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In the run-up to the last polls, the country was awash with calls for peace. It had become an industry, with favour and attention seekers all falling over each other to be recognised.
This year has not been an exception. As we inch towards the forthcoming elections, the efforts are on again. From Police Officers’ Wives to the Peace Council, the calls and marches are almost inundating.
Ironically, those engineering such marches and other related activities have not found it important to consider aberrations which trigger civil strife.
As for the Peace Council, the less said about their relevance, the better. They hardly query those whose manoeuvres are a clear danger to the peace of this country.
Peace, as an important prerequisite for development, is a quality no people should toy with: turmoil or civil strife is a worrying development when it happens in a country.
No country can move forward without peace yet all we do to enhance it is lip-service and nothing else. Thankfully, however, we are not at war in Ghana, having lived peacefully with one another for ages now. This picture of a looming war or even simulating is infantile.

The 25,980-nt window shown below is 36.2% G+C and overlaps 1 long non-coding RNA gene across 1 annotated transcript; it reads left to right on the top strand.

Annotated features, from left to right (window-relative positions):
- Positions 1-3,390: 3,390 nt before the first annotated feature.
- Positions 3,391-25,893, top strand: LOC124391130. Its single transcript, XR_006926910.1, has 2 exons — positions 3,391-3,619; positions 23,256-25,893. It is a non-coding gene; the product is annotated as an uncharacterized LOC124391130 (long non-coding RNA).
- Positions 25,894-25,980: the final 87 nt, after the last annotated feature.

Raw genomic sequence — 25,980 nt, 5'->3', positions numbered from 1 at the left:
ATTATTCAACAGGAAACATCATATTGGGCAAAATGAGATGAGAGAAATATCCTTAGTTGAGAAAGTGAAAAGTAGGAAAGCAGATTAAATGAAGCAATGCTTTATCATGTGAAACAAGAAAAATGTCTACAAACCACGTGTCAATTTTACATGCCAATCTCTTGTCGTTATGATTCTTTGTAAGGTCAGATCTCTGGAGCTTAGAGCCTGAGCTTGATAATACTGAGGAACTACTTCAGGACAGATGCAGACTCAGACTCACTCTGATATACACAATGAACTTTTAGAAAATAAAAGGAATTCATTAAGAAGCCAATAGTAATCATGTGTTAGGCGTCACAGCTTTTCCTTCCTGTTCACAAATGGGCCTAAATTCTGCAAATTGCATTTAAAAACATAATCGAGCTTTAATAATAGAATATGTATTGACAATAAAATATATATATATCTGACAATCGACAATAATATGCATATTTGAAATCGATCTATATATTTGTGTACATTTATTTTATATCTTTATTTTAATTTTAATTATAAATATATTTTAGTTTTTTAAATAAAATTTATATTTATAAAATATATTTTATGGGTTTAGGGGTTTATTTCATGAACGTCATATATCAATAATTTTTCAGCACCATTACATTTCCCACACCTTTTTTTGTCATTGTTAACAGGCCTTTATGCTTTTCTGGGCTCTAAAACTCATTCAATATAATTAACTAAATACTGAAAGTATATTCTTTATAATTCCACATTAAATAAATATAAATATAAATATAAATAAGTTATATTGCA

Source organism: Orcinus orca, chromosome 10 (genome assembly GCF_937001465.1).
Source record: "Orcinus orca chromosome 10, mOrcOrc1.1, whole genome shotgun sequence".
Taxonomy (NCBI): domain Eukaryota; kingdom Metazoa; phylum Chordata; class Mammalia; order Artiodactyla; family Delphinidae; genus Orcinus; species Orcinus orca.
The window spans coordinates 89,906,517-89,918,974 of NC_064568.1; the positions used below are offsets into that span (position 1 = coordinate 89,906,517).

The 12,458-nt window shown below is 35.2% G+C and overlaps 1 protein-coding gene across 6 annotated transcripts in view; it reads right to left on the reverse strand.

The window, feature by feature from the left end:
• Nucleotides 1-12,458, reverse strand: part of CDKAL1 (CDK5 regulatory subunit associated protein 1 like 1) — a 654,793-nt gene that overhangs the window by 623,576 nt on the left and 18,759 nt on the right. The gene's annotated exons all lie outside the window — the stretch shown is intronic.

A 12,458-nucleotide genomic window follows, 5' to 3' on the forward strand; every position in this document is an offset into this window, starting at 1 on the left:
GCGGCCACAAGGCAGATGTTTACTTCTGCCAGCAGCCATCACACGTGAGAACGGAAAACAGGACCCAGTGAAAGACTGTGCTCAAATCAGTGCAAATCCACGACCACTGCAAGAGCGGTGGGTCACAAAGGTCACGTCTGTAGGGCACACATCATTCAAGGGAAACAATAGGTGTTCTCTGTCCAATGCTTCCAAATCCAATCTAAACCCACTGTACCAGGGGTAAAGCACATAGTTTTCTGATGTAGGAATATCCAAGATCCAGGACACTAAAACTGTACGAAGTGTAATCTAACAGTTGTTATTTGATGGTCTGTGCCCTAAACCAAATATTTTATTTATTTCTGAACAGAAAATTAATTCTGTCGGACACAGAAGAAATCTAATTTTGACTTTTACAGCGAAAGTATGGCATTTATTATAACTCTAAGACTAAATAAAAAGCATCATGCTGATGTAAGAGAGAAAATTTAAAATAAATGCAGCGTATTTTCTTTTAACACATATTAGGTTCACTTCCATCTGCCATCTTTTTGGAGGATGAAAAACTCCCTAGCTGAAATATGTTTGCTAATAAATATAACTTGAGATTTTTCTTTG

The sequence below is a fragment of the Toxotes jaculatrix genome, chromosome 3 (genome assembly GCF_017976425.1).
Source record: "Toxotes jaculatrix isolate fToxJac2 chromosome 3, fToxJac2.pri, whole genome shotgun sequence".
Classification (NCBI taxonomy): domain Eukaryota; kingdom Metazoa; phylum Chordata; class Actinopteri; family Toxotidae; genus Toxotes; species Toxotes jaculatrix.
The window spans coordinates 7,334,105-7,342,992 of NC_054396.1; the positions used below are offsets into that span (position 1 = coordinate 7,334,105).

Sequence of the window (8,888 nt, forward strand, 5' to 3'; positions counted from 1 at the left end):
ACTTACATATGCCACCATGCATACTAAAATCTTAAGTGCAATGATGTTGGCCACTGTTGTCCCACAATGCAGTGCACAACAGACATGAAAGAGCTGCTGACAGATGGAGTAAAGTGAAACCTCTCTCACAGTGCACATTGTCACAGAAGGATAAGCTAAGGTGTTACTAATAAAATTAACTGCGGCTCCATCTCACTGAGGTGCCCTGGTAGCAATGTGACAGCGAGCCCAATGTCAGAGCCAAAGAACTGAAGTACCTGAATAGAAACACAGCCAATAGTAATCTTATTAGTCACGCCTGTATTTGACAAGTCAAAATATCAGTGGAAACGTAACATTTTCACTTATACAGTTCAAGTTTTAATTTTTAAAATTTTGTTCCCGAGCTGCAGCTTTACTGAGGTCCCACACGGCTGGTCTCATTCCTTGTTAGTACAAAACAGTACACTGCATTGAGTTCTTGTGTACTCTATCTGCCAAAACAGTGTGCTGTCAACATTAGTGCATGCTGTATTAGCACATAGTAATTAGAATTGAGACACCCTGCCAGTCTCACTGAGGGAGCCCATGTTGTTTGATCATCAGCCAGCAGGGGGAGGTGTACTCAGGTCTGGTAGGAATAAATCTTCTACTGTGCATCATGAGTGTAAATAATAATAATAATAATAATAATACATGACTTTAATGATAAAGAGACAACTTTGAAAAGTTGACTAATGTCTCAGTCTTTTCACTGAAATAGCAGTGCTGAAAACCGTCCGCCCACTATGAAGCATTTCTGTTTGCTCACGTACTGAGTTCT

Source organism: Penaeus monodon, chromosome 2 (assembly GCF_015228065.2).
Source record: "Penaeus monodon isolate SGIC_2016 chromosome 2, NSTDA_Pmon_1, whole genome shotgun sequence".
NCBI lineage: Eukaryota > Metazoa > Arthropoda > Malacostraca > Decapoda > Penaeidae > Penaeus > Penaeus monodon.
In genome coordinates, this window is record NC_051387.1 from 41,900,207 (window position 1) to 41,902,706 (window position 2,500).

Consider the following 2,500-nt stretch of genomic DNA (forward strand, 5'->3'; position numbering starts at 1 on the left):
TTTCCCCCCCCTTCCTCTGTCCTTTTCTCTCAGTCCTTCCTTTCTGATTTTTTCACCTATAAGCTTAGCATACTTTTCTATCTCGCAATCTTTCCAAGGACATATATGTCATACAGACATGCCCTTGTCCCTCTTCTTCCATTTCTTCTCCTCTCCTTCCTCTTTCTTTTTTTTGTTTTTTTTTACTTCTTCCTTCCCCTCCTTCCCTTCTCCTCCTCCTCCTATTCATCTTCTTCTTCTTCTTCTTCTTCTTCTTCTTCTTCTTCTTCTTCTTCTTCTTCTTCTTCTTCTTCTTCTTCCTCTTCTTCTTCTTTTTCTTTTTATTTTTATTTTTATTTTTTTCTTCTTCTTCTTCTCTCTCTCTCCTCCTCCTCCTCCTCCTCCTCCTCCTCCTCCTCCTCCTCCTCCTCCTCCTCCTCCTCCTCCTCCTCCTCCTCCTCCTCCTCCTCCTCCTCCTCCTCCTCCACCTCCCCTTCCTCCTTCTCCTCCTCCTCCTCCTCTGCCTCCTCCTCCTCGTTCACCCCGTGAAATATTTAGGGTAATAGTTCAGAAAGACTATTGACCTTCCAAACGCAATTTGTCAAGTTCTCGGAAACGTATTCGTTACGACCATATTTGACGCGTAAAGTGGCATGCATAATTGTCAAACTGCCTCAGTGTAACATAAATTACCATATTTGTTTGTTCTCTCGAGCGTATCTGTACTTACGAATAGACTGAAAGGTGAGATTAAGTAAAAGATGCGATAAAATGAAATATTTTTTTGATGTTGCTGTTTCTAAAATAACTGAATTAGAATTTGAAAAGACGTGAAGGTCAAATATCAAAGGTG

. It is ironic, therefore, for people who should know better to go on ranting endlessly about peace as though we were at war.
Peace can only be disrupted when conditions needed to uphold it are eliminated through the deliberate activities of the Electoral Commission (EC) and political players, among others.
We do not begrudge those who parade the streets and speak endlessly on the airwaves about the importance of peace and the need for Ghanaians to uphold this view but ignore the ingredients for achieving it.
We find their pastime warped because they are missing the point. Those ingredients which uphold peace are not being considered at all in their scheme of things, and this we find not only misplaced but hypocritical.
There can be no peace in the absence of justice and fairness. In the matter under review, we are dealing with the forthcoming polls in the country about which imaginary apprehension has been whipped up by those whose machinations with the electoral process has been widely queried by various strands of society—civil society organisations, political parties and individuals, including the clergy.
The peripheral treatment of the inherent flaws in the electoral process, regardless of the order by the Supreme Court that reforms be effected in the system, constitutes a glaring affront to peace.
Let us be sincere in our management of such issues and avoid the pretentious tendencies.
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